Jimmy’s nickname came from the fact that he was every inch the gentleman, polite to all who met him, courteous to fellow competitors and officials, and charming to every member of the public he encountered. But behind the face of a cherub there lurked a dark secret. There was as much mischief in there as a bag of pixies.
He was never outrageous, but you always knew when he joined your company. The drink flowed and stories were told. Whenever he had the floor and a microphone, as prizewinner or sponsor, there was a sharp intake of breath from the audience, but the absolute charm of the man ensured he got away with comments, observations, jokes and insults that would have political correctees gagging with indignation. No-one ever took offence, least of all those in his sights.
When he started sponsoring the Baldoon Stages Rally at Wigtown, one of his first moves was to raise the first prize to £100.00, but there were raised eyebrows when he won the event outright that year. Typical of Jimmy, he put the £100.00 behind the bar and a good night ensued. However a further £100.00 had to be handed over in the morning to clear his bar tab – and remember this was at 1976 prices!
Baldoon wasn’t so much a rally as a ceilidh with cars. Folks who were there will remember the rumbustious parties in the Fordbank Hotel and latterly Corsemalzie House Hotel near Wigtown. Bars were emptied, larders depleted and eardrums sore with music and chatter and laughter. And who was in the thick of it each time? Gentleman James. Of course, some might argue that he was the innocent party and was led astray by the likes of ‘Big Drew’ Gallacher and ‘Budgie’ McHarg in those days, but others might volunteer the opinion that it was the other way round.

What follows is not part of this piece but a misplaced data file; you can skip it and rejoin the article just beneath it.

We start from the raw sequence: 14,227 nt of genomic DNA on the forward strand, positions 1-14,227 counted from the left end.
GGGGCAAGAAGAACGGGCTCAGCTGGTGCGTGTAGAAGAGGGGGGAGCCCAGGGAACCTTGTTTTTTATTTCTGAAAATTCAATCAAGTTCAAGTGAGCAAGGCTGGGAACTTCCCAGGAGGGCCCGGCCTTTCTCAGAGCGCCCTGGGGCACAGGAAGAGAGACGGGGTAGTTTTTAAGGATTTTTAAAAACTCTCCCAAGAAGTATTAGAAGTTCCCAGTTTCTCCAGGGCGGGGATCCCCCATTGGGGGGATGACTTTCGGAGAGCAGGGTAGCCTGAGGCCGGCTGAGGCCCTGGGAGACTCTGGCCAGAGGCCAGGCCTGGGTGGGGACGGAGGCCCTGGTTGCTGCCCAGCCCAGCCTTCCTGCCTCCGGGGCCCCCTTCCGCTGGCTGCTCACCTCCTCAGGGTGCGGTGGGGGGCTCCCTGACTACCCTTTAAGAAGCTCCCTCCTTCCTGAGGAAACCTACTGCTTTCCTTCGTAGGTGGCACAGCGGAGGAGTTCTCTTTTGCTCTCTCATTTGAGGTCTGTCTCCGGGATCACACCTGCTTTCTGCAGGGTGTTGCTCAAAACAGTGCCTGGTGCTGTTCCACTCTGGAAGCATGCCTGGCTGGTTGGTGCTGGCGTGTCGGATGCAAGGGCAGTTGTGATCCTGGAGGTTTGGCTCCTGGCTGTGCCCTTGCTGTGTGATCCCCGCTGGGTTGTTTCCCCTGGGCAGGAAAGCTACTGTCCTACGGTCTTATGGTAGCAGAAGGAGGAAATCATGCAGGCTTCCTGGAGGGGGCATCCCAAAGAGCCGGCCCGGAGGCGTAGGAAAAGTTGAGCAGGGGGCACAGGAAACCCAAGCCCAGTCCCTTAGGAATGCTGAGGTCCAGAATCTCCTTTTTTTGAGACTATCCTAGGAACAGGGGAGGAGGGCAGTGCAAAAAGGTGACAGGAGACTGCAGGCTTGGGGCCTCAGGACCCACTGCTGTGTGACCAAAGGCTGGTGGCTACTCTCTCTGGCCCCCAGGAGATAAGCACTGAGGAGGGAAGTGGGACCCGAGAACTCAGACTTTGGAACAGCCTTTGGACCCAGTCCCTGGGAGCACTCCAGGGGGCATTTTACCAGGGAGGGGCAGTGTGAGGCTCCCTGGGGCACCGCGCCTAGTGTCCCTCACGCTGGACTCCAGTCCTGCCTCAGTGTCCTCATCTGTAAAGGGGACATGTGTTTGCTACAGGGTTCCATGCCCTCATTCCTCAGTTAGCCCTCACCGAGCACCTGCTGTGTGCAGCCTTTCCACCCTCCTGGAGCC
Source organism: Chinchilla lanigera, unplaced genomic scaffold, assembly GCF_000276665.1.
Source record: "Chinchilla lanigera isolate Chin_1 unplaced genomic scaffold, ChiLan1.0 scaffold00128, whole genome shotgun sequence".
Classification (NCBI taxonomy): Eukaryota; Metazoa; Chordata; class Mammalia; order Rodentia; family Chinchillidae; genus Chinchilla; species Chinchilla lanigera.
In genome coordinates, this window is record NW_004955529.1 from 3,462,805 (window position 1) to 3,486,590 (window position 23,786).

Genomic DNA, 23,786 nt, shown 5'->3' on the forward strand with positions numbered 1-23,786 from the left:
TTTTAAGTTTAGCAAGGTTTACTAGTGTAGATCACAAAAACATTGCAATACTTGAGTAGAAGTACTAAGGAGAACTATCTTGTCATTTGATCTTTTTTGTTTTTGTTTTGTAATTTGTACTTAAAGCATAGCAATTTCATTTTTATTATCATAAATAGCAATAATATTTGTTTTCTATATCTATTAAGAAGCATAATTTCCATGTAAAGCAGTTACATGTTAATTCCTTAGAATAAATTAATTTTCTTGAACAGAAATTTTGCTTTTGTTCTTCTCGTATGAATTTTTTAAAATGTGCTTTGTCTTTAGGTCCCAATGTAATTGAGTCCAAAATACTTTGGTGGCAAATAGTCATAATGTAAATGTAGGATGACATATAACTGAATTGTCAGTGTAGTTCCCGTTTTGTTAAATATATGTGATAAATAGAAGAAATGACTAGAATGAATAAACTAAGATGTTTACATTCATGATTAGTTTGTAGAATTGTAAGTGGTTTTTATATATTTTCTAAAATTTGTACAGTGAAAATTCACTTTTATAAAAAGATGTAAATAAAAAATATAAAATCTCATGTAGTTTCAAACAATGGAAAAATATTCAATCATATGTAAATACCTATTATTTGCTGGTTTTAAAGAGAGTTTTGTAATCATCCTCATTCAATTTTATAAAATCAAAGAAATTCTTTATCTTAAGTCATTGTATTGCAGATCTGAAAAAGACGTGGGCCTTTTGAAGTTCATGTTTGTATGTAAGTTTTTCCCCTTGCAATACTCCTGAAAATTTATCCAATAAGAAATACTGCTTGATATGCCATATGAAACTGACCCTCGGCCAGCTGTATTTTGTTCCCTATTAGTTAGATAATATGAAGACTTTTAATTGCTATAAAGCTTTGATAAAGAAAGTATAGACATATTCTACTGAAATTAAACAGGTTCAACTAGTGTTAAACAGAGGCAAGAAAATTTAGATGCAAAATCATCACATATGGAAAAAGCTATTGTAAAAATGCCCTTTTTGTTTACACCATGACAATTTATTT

He sold the Toyota business in 1993 and opened up a small used car business nearby before moving to Troon the following year where he indulged another passion. He founded James Fleming Executive Yacht Charters and when he wasn’t cruising the west coast for pleasure he was hosting exclusive meetings and dinners aboard the yacht for his clients.
He successfully fought off cancer a few years back and was still trading used cars for selected clients and he was still sailing. Just last weekend he was in Tobermory with his yacht before returning home and took ill on Sunday evening.
Here was a man who had a permanent twinkle in his eye and whose cup of life constantly overflowed. Rallying and racing to him in the 70s and 80s was as much about the competition as the party afterwards. Those days will never be recaptured, but whenever old hands mention the name of ‘Gentleman’ James Fleming in company you can bet your racing booties it will bring a smile to their faces.
If Jimmy was the social convener of the Fleming household, his wife Margaret was the manager and book-keeper. The two were inseparable and a perfect match. At every step of Jimmy’s life Margaret was always there, with a shake of the head and a smile at his antics.
The sport has missed them both since Jimmy stopped rallying but nothing compared to Margaret’s loss. This is not a lost life to be mourned, but one man’s colourful and gleeful canter through a life to be celebrated. Our thoughts and sympathies must be with Margaret now, their family and wide circle of friends.
One final thought. St Peter will be dreading the knock on the gates.